On top of Mt Nebo, this modest church, or more accurately basilica, was built around 4th-century foundations in 597 and has just undergone major reconstruction. It houses some of the best (and best presented) mosaics in Jordan, dating from around 530. The masterpiece is a hunting and herding scene interspersed with an assortment of African fauna, including a zebu (humped ox), lions, tigers, bears, boars, zebras, an ostrich on a leash and a camel-shaped giraffe.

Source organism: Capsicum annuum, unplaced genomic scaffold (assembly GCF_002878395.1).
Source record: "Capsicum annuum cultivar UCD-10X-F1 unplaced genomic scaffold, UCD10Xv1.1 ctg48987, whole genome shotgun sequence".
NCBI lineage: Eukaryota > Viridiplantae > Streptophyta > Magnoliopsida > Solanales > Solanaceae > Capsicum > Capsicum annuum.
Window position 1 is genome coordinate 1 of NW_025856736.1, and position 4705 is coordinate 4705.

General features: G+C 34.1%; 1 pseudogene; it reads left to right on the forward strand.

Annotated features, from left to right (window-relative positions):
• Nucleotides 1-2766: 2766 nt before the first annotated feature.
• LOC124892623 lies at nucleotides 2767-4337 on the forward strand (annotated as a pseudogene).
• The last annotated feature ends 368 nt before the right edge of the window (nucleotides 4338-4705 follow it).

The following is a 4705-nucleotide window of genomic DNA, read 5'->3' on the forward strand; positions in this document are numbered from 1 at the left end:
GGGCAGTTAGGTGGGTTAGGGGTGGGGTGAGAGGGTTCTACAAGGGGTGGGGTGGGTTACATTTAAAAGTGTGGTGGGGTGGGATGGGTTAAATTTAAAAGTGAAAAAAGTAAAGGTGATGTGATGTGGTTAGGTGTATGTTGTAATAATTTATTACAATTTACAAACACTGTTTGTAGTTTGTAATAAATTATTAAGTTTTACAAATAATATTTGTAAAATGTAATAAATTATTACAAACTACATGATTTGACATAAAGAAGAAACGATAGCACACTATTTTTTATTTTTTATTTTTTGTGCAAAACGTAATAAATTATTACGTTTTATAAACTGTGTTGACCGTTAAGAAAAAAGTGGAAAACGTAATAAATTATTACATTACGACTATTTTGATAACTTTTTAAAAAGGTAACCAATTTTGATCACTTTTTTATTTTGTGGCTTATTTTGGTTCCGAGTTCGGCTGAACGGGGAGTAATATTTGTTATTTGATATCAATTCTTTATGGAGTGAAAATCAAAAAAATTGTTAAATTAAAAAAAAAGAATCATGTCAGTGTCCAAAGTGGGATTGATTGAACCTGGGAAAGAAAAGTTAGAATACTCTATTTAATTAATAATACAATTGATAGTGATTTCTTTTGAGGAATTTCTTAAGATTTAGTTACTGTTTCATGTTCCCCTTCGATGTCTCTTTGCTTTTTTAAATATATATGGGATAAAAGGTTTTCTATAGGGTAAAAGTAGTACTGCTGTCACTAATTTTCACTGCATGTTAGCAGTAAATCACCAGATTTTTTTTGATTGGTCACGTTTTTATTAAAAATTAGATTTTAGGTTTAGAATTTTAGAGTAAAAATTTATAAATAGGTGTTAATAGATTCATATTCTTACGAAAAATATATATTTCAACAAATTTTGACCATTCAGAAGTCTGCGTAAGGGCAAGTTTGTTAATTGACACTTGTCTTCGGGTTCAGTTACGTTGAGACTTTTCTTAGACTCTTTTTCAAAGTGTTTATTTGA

The church was abandoned by the 16th century and only relocated in the 20th century, using 4th- and 5th-century pilgrim travelogues. The Franciscans bought the site in 1932 and were responsible for excavating most of the ruins of the church and the monastery, as well as reconstructing much of the basilica.
The church is part of a functioning monastery, off limits to visitors. There's a small but fascinating museum presenting the history of the site.